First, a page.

Dr. Meryl Nass sent a letter to the Licensing Board asking about “misinformation.” Dr. Meryl Nass, a practicing physician in Maine and member of the Children’s Health Defense scientific advisory board, asked the board to define what it means by “misinformation” and “disinformation,” and to clarify what statutory authority the board has to discipline physicians on the basis of undefined transgressions. The letter, which includes the Nov. 16 testimony Nass gave to the New Hampshire state legislature, has been edited slightly for clarity. November 22, 2021 To the Maine Board of Licensure in Medicine: I am a physician, licensed in Maine for the past 24 years. I am concerned about the use of the terms “misinformation” and “disinformation” and the new threat to physicians’ licenses issued by the board today for undefined behaviors. I require clarification regarding the board’s definition of misinformation and disinformation and would like to know what statutory authority the board has to discipline physicians on the basis of undefined transgressions. Please tell me what law or regulation authorizes such threats for speech outside the clinic. I thought I would provide the board with some information I provide to the public to see if the board intends to term documented facts as misinformation, intends to censor these facts and whether those who provide these facts to the public will be at risk of disciplinary action.
All of this leads me to Paul Gosselin, DO and the suspension of his license by the Osteopathic Doctors Licensing Board for alleged “misinformation” and for writing Covid 19 Vaccine Exemption Letters. Local media were salivating like dogs with a bone over Dr. Gosselin’s suspension.
The Kennebec Journal and Morning Sentinel were asking patients to reach out to them with information on Dr. Gosselin.
Dr. Gosselin spoke exclusively to Maine Journal News. While Dr. Gosselin has had past run ins with the licensing board, interesting personal views, a colorful personal history and deep spiritual beliefs, that doesn’t change how much he cares about his patients’ well-being. Gosselin says, “I am graced to be able to help my patients. We are working in a broken system, and we are supposed to be protecting patients. Instead, it seems the medical boards have turned into political animals. When a doctor uses functional medicine, they will be vilified.”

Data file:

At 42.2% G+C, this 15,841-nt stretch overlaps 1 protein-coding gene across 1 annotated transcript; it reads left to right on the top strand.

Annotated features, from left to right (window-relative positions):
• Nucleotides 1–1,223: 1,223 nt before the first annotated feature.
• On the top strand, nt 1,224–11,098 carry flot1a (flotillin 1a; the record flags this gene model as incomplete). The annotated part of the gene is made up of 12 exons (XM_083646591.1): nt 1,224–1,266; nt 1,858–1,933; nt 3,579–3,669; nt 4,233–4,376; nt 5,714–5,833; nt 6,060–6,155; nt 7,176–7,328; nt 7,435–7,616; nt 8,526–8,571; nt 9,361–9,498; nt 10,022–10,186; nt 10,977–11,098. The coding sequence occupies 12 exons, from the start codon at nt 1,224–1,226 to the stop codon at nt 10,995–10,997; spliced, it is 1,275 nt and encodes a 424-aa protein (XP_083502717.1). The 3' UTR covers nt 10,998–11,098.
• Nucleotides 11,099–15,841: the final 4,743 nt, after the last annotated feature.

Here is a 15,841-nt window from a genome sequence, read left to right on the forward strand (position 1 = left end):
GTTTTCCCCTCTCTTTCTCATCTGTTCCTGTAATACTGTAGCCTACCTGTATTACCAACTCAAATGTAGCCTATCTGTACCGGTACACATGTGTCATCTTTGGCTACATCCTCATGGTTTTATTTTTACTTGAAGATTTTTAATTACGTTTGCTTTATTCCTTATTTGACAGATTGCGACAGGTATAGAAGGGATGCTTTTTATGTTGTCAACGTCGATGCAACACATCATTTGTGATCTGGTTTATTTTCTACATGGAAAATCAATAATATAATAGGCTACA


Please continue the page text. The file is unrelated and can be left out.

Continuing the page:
A patient who was outraged by the medical board’s suspension of Dr. Gosselin’s medical license reached out to MJN to describe her and her husband’s experience with Dr. Gosselin. In order to protect medical their privacy, we’ll call them Jane and John. Jane tells MJN, “We got Covid from a fully vaccinated person who didn’t believe she could get Covid or transmit it and didn’t let us know she was feeling sick. We had been sick for about 10 days and John was very bad off. He went to the emergency room twice with a 104 degree fever, low O2 saturation levels and hallucinations. The ER treated him with IV fluids and pain medicine. That’s it. Both times they did nothing to actually help and told him to come back if he got worse.”